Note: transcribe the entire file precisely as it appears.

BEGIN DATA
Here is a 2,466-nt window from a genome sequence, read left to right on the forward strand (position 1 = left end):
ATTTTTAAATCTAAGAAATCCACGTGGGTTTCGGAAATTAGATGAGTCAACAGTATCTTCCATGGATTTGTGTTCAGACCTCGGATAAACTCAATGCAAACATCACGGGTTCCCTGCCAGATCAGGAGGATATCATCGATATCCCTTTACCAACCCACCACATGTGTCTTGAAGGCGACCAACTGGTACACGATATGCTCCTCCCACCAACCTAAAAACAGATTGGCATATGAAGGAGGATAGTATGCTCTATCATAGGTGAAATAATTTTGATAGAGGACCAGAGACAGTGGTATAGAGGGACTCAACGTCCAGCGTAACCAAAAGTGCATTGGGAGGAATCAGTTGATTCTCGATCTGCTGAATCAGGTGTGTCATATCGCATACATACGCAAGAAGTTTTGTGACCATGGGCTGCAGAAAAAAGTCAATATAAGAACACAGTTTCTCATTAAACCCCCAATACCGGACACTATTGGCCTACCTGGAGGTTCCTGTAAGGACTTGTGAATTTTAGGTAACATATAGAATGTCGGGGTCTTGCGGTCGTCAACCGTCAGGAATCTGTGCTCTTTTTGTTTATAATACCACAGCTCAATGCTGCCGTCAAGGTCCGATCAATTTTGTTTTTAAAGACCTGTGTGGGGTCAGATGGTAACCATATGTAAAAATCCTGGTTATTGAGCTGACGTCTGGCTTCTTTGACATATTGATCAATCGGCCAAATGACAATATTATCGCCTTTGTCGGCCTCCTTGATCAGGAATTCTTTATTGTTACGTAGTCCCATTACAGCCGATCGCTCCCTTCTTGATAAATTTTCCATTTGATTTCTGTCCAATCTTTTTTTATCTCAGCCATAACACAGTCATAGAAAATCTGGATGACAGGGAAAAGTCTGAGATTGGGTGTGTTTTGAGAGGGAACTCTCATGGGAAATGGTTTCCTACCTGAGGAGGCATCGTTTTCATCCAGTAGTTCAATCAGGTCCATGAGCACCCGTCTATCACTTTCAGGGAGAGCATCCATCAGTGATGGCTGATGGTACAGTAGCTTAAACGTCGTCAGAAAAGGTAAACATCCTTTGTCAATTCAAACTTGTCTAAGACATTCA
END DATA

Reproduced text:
Here is a 2,466-nt window from a genome sequence, read left to right on the forward strand (position 1 = left end):
ATTTTTAAATCTAAGAAATCCACGTGGGTTTCGGAAATTAGATGAGTCAACAGTATCTTCCATGGATTTGTGTTCAGACCTCGGATAAACTCAATGCAAACATCACGGGTTCCCTGCCAGATCAGGAGGATATCATCGATATCCCTTTACCAACCCACCACATGTGTCTTGAAGGCGACCAACTGGTACACGATATGCTCCTCCCACCAACCTAAAAACAGATTGGCATATGAAGGAGGATAGTATGCTCTATCATAGGTGAAATAATTTTGATAGAGGACCAGAGACAGTGGTATAGAGGGACTCAACGTCCAGCGTAACCAAAAGTGCATTGGGAGGAATCAGTTGATTCTCGATCTGCTGAATCAGGTGTGTCATATCGCATACATACGCAAGAAGTTTTGTGACCATGGGCTGCAGAAAAAAGTCAATATAAGAACACAGTTTCTCATTAAACCCCCAATACCGGACACTATTGGCCTACCTGGAGGTTCCTGTAAGGACTTGTGAATTTTAGGTAACATATAGAATGTCGGGGTCTTGCGGTCGTCAACCGTCAGGAATCTGTGCTCTTTTTGTTTATAATACCACAGCTCAATGCTGCCGTCAAGGTCCGATCAATTTTGTTTTTAAAGACCTGTGTGGGGTCAGATGGTAACCATATGTAAAAATCCTGGTTATTGAGCTGACGTCTGGCTTCTTTGACATATTGATCAATCGGCCAAATGACAATATTATCGCCTTTGTCGGCCTCCTTGATCAGGAATTCTTTATTGTTACGTAGTCCCATTACAGCCGATCGCTCCCTTCTTGATAAATTTTCCATTTGATTTCTGTCCAATCTTTTTTTATCTCAGCCATAACACAGTCATAGAAAATCTGGATGACAGGGAAAAGTCTGAGATTGGGTGTGTTTTGAGAGGGAACTCTCATGGGAAATGGTTTCCTACCTGAGGAGGCATCGTTTTCATCCAGTAGTTCAATCAGGTCCATGAGCACCCGTCTATCACTTTCAGGGAGAGCATCCATCAGTGATGGCTGATGGTACAGTAGCTTAAACGTCGTCAGAAAAGGTAAACATCCTTTGTCAATTCAAACTTGTCTAAGACATTCA